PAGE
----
When I was a young photographer, I enjoyed experimenting with reciprocity failure.
While it may sound like a philosophical or psychological concept, reciprocity failure relates to the chemical limitations of film. Back in the 20th century, photographers quickly learned that each type of color film (known as the its emulsion) was rated for certain light parameters. Push an emulsion beyond its rating by using a longer than acceptable shutter speed (to capture a picture in low light situations), and you’d end up with false colors. Those were the barriers inherent in the technology that pro photographers just didn’t overstep.
But… well… I never did color within the lines.
When I toyed with reciprocity failure, I purposely pushed beyond what was “correct” to seek new creative visions. I remember one moonless night Read More
What a thrill and an honor it was to be invited to read one of my science fiction short stories at the Philadelphia Museum of Art on Sunday, December 22nd. The event was hosted by Lawrence M. Schoen, and also featured a reading by David Walton. And it was in conjunction with the museum’s fascinating Designs for Different Futures exhibit which combines art, sculpture, science and futurism.
“Sally and David read two very thought-filled stories about an all-too-believable woman who’d won the Nobel-prize in medicine (Sally Wiener Grotta) and the problems inherent in a new type of ‘drive-by’ accident (David Walton)”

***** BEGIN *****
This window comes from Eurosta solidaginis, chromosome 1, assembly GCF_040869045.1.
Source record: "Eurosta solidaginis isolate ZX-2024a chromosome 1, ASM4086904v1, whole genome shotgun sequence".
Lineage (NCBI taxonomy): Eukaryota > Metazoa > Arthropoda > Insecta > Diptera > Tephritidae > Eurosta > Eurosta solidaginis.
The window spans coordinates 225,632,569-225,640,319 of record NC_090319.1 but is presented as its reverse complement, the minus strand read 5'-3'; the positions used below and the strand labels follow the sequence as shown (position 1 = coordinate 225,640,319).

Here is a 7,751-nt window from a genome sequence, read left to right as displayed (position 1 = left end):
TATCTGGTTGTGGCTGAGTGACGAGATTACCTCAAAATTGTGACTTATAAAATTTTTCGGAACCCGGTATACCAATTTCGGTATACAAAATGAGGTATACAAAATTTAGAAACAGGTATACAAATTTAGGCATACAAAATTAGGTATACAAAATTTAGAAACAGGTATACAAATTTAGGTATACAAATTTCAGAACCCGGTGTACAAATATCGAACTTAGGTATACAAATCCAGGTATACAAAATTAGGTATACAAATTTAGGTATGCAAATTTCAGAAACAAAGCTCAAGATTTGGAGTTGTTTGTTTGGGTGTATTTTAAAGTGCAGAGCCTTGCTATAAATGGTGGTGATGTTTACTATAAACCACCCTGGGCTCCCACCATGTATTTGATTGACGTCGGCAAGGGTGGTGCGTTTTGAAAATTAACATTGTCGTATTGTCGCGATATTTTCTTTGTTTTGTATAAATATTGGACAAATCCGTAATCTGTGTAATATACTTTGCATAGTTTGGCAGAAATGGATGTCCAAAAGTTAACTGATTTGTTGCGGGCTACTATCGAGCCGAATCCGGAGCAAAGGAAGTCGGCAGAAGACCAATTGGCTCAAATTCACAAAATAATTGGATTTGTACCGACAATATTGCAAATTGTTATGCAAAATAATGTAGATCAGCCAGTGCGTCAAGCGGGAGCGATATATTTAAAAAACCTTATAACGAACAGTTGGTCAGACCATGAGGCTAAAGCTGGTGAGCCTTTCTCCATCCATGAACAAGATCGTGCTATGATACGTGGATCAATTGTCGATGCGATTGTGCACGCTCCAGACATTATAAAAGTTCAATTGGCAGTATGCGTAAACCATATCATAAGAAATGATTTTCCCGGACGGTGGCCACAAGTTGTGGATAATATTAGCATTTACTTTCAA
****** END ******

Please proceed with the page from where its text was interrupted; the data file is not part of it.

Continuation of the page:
~ Samuel R. Delany
David read the first chapter of his novel Three Laws Lethal, which is a thriller about how self-driving cars and AI are rewriting our futures. It’s been getting all kinds of raves, including being listed first on “The Wall Street Journal’s” Best Science Fiction of 2019.
I read an excerpt my story One Widow’s Healing, a Health Odyssey award winner which explores the personal and ethical issues of technology-driven health care.
And Lawrence provided an interesting intro regarding science fiction predictive “what if” nature, and how mass media has taken over part of that role.
The art museum’s staff made us feel very welcome, and what a great audience! I’m still riding high on the entire experience. Thank you everyone.